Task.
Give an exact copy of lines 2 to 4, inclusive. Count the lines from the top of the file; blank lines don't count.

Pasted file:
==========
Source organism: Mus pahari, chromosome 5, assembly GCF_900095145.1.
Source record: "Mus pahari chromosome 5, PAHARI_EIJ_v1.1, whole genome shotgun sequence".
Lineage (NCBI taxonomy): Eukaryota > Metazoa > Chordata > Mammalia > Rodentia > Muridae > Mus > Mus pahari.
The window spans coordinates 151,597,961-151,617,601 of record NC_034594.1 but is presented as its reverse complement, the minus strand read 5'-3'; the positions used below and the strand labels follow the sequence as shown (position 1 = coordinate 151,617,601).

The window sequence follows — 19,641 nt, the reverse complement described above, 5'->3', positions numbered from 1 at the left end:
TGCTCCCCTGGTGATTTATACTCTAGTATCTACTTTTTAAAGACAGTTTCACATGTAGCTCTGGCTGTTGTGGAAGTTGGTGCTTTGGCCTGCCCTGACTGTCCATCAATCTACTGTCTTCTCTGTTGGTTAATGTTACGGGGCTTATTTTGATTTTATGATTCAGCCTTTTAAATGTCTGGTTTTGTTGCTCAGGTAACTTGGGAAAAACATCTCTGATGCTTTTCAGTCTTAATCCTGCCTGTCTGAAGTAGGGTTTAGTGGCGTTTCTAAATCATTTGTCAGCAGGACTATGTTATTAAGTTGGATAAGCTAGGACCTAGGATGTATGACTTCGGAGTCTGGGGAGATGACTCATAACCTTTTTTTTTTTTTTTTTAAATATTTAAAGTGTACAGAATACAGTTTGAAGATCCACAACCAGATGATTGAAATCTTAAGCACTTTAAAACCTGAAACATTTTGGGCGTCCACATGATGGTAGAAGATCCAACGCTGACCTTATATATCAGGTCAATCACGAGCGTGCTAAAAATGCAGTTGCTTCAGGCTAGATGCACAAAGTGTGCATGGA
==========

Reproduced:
Source record: "Mus pahari chromosome 5, PAHARI_EIJ_v1.1, whole genome shotgun sequence".
Lineage (NCBI taxonomy): Eukaryota > Metazoa > Chordata > Mammalia > Rodentia > Muridae > Mus > Mus pahari.
The window spans coordinates 151,597,961-151,617,601 of record NC_034594.1 but is presented as its reverse complement, the minus strand read 5'-3'; the positions used below and the strand labels follow the sequence as shown (position 1 = coordinate 151,617,601).